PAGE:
The data — which was collected from June 2019 into March 2020 among more than 400,000 fans of a team in the NFL, MLB, NBA or NHL — shows that Cowboys fans are more likely than fans of the average NFL team fan to identify as Republican and, therefore, are more likely to oppose kneeling during the anthem as a form of protest.
Only one NFL team, the Tennessee Titans, has a larger share of Republican fans than Democratic fans. There are, however, five other NFL teams with a greater percentage of Republican fans than the Cowboys: the Washington Football Team (known as the Washington Redskins during the survey’s fielding period), Indianapolis Colts, Arizona Cardinals, Houston Texans and Kansas City Chiefs.
The NFL fan bases that lean furthest to the left are those of the Seattle Seahawks, Los Angeles Chargers, San Francisco 49ers and New York Jets.
In terms of racial diversity, Cowboys fans are right around the middle of the pack in the NFL, with 56 percent identifying as white and 44 percent nonwhite. While race isn’t as clear an indicator of opinion on kneeling as political affiliation, racial and ethnic minorities who identify as NFL fans are more likely (58 percent) than white fans (38 percent) to back kneeling as a form of protest, according to a Morning Consult survey conducted Sept. 3-7.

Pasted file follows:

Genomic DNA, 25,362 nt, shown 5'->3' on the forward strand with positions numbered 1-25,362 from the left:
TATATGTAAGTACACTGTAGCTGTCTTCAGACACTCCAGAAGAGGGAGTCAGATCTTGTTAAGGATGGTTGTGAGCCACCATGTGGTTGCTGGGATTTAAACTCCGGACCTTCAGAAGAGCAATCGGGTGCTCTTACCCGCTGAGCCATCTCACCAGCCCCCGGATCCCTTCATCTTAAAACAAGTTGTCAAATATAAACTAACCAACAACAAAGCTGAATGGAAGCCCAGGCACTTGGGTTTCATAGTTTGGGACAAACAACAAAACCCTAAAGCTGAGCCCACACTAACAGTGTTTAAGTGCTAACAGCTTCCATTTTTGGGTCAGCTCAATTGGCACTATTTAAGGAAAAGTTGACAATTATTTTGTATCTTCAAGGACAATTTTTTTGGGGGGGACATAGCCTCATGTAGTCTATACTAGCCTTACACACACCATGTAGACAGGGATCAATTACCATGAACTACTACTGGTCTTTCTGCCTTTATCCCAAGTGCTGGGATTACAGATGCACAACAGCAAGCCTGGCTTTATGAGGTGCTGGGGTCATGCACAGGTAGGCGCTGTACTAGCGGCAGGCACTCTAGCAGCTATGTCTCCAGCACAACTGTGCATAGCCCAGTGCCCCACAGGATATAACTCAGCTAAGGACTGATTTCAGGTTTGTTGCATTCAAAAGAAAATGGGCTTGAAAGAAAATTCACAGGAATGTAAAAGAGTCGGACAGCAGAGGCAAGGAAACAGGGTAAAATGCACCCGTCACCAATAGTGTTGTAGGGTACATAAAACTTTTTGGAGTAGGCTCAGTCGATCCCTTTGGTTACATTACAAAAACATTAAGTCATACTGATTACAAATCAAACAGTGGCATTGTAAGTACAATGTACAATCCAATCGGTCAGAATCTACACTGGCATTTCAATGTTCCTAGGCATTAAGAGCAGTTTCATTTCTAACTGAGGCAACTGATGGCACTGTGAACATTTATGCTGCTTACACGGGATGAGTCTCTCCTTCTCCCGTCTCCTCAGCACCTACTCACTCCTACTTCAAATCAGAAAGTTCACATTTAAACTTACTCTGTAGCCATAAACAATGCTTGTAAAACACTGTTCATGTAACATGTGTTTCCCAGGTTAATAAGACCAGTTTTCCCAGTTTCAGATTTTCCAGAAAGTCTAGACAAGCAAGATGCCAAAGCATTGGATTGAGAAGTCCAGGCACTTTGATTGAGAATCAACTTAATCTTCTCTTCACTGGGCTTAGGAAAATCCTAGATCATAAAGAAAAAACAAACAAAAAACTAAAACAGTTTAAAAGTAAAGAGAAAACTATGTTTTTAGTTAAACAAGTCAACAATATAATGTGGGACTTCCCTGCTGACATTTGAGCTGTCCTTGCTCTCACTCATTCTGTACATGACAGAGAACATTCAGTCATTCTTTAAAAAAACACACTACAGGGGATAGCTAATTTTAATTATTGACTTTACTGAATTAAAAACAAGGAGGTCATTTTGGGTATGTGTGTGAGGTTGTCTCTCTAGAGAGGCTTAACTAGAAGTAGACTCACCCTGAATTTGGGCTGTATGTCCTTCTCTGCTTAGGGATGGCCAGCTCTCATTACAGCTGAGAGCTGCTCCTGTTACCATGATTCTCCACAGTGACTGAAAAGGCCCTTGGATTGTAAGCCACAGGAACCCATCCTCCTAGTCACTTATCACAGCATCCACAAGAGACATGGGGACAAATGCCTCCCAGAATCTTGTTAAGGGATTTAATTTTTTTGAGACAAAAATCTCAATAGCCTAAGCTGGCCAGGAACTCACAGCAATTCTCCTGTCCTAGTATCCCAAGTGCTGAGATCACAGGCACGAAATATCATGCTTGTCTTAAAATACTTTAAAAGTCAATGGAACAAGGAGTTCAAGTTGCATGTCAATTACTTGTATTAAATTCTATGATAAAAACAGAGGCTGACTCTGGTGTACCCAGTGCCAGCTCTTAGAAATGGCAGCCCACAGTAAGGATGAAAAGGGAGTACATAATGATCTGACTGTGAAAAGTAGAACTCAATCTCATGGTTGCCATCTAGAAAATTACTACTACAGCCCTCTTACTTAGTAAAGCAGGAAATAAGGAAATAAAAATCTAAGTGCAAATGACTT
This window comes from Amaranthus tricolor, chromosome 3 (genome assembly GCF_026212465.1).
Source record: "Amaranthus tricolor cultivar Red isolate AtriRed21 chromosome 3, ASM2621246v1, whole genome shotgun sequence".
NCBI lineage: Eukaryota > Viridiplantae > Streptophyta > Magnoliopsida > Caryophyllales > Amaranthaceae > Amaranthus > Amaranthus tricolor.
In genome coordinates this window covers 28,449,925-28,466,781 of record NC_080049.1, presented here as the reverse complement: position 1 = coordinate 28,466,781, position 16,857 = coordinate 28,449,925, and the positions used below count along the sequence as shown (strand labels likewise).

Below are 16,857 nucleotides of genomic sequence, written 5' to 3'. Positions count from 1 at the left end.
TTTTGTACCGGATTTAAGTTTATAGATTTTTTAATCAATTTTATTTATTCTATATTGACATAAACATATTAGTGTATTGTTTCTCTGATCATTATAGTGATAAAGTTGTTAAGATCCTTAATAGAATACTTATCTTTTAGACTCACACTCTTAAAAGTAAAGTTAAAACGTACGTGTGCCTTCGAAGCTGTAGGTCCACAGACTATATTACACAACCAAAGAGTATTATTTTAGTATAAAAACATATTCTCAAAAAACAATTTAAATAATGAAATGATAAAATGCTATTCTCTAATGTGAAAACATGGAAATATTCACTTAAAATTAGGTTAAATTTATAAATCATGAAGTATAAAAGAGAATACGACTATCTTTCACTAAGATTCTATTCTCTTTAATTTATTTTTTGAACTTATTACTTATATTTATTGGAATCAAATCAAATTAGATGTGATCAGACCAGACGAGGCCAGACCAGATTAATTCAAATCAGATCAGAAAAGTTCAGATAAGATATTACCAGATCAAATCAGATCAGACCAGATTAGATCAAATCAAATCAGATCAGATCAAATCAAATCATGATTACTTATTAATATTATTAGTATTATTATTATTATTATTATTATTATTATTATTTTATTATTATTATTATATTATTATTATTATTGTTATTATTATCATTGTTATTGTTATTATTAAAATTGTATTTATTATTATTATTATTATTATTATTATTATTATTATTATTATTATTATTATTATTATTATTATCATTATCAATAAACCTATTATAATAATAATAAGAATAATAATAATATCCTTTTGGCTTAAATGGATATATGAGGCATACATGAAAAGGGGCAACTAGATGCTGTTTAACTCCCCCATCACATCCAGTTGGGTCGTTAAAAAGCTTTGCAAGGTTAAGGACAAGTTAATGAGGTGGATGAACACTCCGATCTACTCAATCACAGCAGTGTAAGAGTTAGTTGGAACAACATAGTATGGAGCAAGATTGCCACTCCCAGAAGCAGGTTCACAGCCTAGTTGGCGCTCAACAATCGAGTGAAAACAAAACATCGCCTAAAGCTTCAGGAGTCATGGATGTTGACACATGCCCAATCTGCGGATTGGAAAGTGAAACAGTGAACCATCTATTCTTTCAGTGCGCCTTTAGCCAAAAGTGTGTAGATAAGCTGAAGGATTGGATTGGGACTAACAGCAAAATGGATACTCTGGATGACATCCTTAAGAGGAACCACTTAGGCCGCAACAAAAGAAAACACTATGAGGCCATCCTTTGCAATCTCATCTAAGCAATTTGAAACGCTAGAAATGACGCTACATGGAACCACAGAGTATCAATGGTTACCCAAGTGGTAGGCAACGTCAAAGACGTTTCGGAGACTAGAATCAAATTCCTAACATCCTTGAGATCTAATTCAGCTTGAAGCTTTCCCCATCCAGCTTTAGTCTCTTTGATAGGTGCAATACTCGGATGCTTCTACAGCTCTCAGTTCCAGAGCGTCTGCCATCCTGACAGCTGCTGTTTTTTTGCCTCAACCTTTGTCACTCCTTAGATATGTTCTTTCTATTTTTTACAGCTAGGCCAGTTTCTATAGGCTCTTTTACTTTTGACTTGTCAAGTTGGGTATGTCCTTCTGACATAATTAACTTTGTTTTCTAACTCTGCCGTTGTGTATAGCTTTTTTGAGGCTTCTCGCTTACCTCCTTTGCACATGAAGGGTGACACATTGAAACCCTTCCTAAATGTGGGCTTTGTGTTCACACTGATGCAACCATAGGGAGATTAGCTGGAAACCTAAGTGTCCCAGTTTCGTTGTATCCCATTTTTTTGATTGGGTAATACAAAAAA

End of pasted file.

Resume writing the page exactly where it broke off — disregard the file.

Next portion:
The Los Angeles Chargers, Oakland Raiders (who have since moved to Las Vegas), Baltimore Ravens, New York Jets, Los Angeles Rams and Arizona Cardinals have the most racially diverse fan bases in the NFL. (Intuitively, most teams located in racially diverse markets such as Los Angeles or New York generally have greater racial diversity among their fans.)